There is also the matter of which projects are being backed. As a government agency, there is the potential for politicisation of the R&D process. Lobbying may see smaller companies entirely left behind, with funding being focused on larger companies, or those in the government’s favour.

Due to the high risk nature of the investment projects, a return is not guaranteed, or if the established risk is particularly high, even expected. As such, the funds allocated to the agency could be used in the future to effectively “buy out” companies, giving them incentive to stay in the UK.

 

Lack of clarity could dissuade investment

 

As Theresa May once said, there is no “magic money tree”. While the paper proposing HARP may come with welcome promises to the industry, there is no definite guarantee of an increase in funding. An increase in funding amounting to one percent of the UK’s GDP is no small promise.

How pharma companies view the Brexit situation depends entirely on which media outlet is reporting, and this can widely vary from day to day. The Pharmatimes and FierceBiotech are currently taking optimistic stances, whereas PMLive regards the situation more apprehensively. Such wide variation in opinion only adds to the uncertainty of the current market climate.

Ever present is the possibility that many of the companies based outside of the UK will withdraw their manufacturing facilities from the country. The HARP proposal may not directly benefit these smaller facilities with large investments into research, though the suggestion that R&D tax credits should be more readily available may alleviate some concerns.

“We need to do more in this area for small and medium-sized enterprises as it’s very important that they settle their GMP manufacturing facilities in the UK” said Ian McCubbin, Senior Vice President for North America, Japan, global supply chain at GlaxoSmithKline. The current conditions set out under HARP are unlikely to benefit small to medium companies.

Companies of all sizes run the risk that licensing a product in the UK will do nothing to help registration in the remaining 27-country EU. The EU is a much bigger market so there is a real risk that companies producing in the UK — maybe even those based in the UK — will register new discoveries preferentially in the Union while British doctors and patients have to wait.

Immigration policies following Brexit may also play a role in how many pharma companies respond to the situation. As an industry with strong links to Europe and with a considerable number of employees from the continent, the rights of EU nationals within the UK is a priority for the industry.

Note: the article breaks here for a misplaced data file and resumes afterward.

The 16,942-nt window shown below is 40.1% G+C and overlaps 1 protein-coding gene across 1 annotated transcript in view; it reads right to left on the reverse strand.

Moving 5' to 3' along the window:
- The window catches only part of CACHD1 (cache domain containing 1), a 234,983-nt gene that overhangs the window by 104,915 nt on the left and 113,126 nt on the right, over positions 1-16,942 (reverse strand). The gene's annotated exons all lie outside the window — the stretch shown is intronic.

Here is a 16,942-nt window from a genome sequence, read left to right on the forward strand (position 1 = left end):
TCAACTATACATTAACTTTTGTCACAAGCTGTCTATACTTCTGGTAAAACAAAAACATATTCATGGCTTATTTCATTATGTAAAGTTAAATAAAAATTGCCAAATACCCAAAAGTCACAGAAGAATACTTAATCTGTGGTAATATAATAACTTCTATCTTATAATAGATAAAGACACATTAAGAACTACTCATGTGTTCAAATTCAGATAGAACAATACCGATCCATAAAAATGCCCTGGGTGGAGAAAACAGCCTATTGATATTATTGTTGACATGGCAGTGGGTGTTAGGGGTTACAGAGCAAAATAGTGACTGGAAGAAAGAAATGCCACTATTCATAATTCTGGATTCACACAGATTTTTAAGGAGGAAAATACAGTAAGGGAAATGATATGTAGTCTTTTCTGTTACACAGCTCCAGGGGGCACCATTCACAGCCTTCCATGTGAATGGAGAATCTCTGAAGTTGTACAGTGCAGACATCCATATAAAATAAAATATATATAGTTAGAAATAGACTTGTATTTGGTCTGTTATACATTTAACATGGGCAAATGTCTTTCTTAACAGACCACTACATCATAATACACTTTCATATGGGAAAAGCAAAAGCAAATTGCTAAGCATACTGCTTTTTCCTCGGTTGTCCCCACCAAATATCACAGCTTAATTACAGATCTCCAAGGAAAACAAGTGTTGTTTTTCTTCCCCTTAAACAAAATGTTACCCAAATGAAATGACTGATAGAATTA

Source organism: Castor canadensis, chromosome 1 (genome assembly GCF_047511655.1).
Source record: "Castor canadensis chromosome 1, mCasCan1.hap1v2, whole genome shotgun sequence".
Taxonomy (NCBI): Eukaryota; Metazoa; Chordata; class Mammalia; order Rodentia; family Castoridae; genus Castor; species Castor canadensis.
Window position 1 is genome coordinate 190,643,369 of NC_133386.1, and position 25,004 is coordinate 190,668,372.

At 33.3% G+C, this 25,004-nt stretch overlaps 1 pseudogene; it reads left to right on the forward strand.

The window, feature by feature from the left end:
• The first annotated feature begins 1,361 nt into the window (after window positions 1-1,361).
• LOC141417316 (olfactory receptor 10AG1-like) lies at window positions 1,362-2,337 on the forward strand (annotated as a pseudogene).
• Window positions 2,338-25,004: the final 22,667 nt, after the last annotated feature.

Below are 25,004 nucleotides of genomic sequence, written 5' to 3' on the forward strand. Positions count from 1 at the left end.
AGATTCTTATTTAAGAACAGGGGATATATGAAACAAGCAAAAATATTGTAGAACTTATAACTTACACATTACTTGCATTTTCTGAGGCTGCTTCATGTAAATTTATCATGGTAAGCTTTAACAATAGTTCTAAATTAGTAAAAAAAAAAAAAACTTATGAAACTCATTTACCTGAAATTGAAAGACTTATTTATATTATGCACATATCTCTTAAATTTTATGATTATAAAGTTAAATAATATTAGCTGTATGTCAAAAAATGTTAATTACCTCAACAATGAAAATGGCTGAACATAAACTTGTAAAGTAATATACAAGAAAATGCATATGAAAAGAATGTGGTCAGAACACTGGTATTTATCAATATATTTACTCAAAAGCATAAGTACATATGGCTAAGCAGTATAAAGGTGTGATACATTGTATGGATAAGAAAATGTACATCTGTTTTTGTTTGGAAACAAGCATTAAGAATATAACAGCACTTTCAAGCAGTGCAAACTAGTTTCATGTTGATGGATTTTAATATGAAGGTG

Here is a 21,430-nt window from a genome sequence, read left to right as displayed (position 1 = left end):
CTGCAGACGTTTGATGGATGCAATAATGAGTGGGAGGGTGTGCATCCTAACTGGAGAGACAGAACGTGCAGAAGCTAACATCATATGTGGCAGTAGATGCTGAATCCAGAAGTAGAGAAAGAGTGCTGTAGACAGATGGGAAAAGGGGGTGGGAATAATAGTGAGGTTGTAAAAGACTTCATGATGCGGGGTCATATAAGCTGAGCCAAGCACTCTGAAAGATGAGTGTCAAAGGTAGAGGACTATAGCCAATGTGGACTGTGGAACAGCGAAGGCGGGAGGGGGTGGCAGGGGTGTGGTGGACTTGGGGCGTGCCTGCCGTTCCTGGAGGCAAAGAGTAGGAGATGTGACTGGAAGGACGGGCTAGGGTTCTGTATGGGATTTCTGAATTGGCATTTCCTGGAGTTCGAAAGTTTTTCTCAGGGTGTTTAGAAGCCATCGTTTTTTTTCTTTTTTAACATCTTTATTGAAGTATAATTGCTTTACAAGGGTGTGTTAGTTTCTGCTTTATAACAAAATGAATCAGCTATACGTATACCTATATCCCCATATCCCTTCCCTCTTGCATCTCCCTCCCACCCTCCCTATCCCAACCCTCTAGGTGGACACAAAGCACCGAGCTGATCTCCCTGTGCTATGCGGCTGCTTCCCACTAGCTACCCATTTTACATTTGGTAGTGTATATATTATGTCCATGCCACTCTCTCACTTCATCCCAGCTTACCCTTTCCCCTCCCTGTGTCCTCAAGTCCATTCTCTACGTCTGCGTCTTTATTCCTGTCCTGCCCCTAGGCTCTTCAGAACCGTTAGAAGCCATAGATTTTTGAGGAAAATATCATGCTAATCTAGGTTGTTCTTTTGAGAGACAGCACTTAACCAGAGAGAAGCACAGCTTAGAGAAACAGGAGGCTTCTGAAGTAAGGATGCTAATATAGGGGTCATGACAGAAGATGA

Currently, it has been found that Europeans aren’t accepting job offers, according to Virginia Acha, executive director of research, medical and innovation at the Association of the British Pharmaceutical Industry. This problem may resolve itself once rights have been assured for EU nationals. However, the industry may wish to set out goals to attract scientific talent to bolster research within the UK.

 

Brexit demands a higher R&D budget to ensure a competitive Britain

 

Is the HARP policy enough to see the UK pharma sector through a tumultuous Brexit? Some believe the promises of higher investment still do not live up to what is required.

Senior scientists from the UK’s two largest pharma companies GlaxoSmithKline and AstraZeneca have said that the only thing that will save the industry from a hard Brexit is a rapid scaling up of the government’s investment.

The Confederation of British Industry (CBI) lobby group has launched a direct campaign to attempt to push the government into increasing its investment. The 2.6 percent of GDP offered by 2027 is too little, too late in their opinion. Their request is that 3 percent of GDP be made available for R&D. The CBI says an investment of this size would send a clear message that the UK is open for business, and remains a hub for research and academic excellence.

While this figure is near double the UK’s current spending, such a figure may be necessary to remain competitive. Major economies such as the US, Germany and Japan all contribute near three percent of their GDP to R&D. Some, such as Korea and Japan, contribute around four percent. To continue to be a world leader in the pharma sector, the UK government will need to back up its promise of further investment.